At The Motley Fool, we poke plenty of fun at Wall Street analysts and their endless cycle of upgrades, downgrades, and "initiating coverage at neutral." So you might think we'd be the last people to give virtual ink to such "news." And we would be -- if that were all we were doing.
But in "This Just In," we don't simply tell you what the analysts said. We'll also show you whether they know what they're talking about. To help, we've enlisted Motley Fool CAPS, our tool for rating stocks and analysts alike. With CAPS, we track the long-term performance of Wall Street's best and brightest -- and its worst and sorriest, too.
And speaking of the best...
"Sell." That's the rating UBS slapped on Ciena yesterday (no mealy mouthed "underweights," "market underperforms," or "reduce-s" here, folks. UBS calls 'em like it sees 'em.) And here's how UBS sees Ciena: As just another telecom equipment maker.
Ever since Ciena bought Nortel's metro Ethernet business, UBS argues the company has been evolving from a targeted play on the more profitable segments of the telecom business into a "broad-based" provider of optical networking equipment. And while that may not sound so bad, in UBS's opinion, what it means is that Ciena now faces a whole host of competition, from the likes of not just Cisco
Is UBS right?
Let's go to the tape
Initial indications aren't good. While a fine analyst in many ways, boasting a record of 53% accuracy across its many, many recommendations, UBS has struggled to pick winners in the Communications Equipment industry:
UBS's Picks Lagging S&P by
||Underperform||***||58 points (picked twice)|
||Outperform||***||39 points (picked twice)|
It's had particularly bad luck with Ciena, recommending that investors abandon the stock back in 2006 -- only to watch Ciena's business rebound, and its stock soar, outperforming the market by nearly 50 points in the ensuing months.
All that being said, UBS has improved its performance in the industry of late. Its recommendation to buy Corning in 2009 turned out to be timely advice, and the stock is beating the market handily. Last year's "green thumb" for Adtran is also outperforming. Right now, the analyst is batting better than .500 on these kinds of stocks. Ciena, therefore, looks to be the tie-breaker -- and to me, I think the tie will break in UBS's favor.
Time to sell Ciena?
Here's why. Crunching the numbers on Ciena, I see a company that hasn't earned a profit in two years, and that is currently burning cash at the rate of $280 million a year. True, many analysts expect Ciena to earn a profit this year, and a larger profit in 2012. But still, even looking way down the road, that gives Ciena a valuation today of 21 times the profit it might earn two years from now. That's awfully rich for a company that even optimistic analysts believe will average only 15% long-term profit growth.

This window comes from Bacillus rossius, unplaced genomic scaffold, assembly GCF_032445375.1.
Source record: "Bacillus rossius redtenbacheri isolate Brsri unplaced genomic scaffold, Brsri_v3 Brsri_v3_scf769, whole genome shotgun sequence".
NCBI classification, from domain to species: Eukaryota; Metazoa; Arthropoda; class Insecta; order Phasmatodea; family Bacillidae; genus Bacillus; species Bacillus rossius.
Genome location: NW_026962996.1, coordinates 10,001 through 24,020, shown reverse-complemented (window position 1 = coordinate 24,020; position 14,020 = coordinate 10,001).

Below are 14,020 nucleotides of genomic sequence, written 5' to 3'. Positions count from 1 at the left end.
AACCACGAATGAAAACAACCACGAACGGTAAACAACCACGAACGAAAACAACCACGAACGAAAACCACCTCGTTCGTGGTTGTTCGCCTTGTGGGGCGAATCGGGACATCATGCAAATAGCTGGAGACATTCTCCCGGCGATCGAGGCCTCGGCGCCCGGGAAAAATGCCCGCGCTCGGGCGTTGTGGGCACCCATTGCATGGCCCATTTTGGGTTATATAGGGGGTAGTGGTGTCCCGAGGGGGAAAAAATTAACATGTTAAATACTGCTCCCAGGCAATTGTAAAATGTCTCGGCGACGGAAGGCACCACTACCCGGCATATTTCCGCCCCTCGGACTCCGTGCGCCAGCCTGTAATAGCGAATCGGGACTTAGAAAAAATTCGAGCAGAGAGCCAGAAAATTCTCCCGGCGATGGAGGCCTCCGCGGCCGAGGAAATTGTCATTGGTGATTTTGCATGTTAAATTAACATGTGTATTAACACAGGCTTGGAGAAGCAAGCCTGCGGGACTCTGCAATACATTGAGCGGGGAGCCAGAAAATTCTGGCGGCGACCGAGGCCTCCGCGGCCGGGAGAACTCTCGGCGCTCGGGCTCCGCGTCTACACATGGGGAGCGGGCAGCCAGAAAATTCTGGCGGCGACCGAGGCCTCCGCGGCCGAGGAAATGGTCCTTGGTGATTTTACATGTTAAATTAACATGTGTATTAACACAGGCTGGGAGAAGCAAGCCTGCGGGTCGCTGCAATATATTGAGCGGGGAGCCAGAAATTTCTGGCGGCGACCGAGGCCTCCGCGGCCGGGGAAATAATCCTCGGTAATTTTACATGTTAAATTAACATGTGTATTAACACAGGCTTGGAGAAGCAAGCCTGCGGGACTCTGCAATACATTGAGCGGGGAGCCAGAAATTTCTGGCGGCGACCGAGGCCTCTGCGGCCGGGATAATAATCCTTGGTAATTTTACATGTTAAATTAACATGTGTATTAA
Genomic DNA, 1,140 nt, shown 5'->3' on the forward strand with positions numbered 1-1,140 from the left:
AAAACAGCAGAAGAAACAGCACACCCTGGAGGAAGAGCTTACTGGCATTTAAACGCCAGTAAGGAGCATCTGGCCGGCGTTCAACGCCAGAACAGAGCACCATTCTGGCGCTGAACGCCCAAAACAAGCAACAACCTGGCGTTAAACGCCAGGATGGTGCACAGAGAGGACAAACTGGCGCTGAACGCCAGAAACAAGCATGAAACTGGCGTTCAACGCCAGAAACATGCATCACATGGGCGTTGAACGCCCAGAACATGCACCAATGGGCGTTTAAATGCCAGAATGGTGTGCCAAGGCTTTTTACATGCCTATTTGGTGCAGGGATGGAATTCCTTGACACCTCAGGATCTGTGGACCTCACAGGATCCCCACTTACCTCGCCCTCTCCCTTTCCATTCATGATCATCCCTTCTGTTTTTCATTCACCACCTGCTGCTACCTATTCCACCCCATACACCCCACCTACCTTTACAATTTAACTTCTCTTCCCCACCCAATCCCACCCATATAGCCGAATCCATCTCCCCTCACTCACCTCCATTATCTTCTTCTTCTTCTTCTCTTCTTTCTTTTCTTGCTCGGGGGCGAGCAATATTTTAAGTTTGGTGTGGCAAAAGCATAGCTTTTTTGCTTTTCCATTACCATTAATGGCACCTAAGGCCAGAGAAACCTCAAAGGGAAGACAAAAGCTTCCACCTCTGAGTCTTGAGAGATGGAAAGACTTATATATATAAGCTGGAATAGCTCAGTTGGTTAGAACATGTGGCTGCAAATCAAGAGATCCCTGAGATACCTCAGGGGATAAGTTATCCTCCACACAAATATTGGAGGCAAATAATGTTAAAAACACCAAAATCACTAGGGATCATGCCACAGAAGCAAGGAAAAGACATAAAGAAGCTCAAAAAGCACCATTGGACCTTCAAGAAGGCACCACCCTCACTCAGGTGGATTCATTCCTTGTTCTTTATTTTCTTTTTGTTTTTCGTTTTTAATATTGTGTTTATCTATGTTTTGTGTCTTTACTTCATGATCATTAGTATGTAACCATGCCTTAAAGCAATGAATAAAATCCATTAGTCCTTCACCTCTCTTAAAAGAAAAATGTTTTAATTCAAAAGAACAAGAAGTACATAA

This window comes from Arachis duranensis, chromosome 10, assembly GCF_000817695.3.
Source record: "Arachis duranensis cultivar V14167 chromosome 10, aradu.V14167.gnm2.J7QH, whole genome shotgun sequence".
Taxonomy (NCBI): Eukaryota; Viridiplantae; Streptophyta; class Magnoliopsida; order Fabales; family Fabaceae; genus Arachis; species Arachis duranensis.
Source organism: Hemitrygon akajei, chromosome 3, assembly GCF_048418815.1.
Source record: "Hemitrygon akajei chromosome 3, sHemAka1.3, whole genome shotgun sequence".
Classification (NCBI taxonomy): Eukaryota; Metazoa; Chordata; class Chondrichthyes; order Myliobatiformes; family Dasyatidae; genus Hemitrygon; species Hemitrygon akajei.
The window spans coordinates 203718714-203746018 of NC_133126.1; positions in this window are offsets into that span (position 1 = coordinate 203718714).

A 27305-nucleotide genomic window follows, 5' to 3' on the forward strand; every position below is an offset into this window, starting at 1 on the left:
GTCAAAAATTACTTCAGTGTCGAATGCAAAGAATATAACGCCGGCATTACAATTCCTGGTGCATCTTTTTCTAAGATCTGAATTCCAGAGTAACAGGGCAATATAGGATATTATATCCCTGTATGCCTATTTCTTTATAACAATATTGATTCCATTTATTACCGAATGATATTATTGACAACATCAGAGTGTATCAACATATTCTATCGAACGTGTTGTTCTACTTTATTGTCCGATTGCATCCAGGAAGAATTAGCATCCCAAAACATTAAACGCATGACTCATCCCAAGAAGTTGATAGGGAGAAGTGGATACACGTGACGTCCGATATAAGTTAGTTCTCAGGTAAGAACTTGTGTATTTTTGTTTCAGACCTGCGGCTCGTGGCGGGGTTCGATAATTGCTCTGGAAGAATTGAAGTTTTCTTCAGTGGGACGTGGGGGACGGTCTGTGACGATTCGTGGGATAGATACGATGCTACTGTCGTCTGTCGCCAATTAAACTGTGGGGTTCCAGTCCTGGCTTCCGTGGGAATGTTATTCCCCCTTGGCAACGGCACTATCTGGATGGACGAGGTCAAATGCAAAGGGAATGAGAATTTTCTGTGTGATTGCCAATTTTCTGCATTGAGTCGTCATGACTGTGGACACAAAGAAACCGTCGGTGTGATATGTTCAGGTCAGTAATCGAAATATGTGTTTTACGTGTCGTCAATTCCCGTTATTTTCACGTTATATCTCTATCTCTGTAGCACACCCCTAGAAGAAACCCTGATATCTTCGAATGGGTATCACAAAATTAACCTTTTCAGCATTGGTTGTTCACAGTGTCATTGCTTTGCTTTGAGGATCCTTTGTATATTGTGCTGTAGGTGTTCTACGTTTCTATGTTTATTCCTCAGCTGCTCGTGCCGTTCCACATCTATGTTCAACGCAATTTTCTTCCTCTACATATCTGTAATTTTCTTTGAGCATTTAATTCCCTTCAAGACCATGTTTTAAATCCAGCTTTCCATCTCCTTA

And it might not even make that much. Consider: According to UBS, Ciena's having troubles getting its "5400 optical switch" to market, which will crimp profit from that device this year. Across other product categories, UBS warns that the company's expansion into a "fragmented" market in which it lacks commanding market share makes Ciena vulnerable to "continued price competition" as it takes on more and more rivals.
If true, that won't be good for profit margins -- and it could get even worse. UBS warns that unless Ciena changes course on its business plan "we expect CIEN to make more acquisitions to increase global share over time." While such expansion could strengthen Ciena's market share, and mitigate margin concerns -- it also raises the risk of "diworsification" into less and less profitable businesses, along with the ever-present risk of overpaying for acquisitions. And lacking free cash flow to fund its buying spree, further acquisitions will almost certainly add to Ciena's debt load.
Any time a situation looks particularly grim, there's a possibility that investors are overestimating the risks, and overlooking the possibility of success. UBS has a record of making such flubs, and I admit that this is a possibility here. Still, the numbers at Ciena are grim. The more I look at them, the less I like them -- and the more convinced I am that UBS is right to be selling Ciena.
Fool contributor Rich Smith does not own shares of any company named above. You can find him on CAPS, publicly pontificating under the handle TMFDitty, where he's currently ranked No. 678 out of more than 170,000 members. The Motley Fool has a disclosure policy.
Juniper Networks is a Motley Fool Big Short short-sale pick. The Fool has created a bull call spread position on Cisco Systems. Motley Fool Alpha has opened a short position on Juniper Networks. Motley Fool Alpha owns shares of Cisco Systems.
Fools may not all hold the same opinions, but we all believe that considering a diverse range of insights makes us better investors.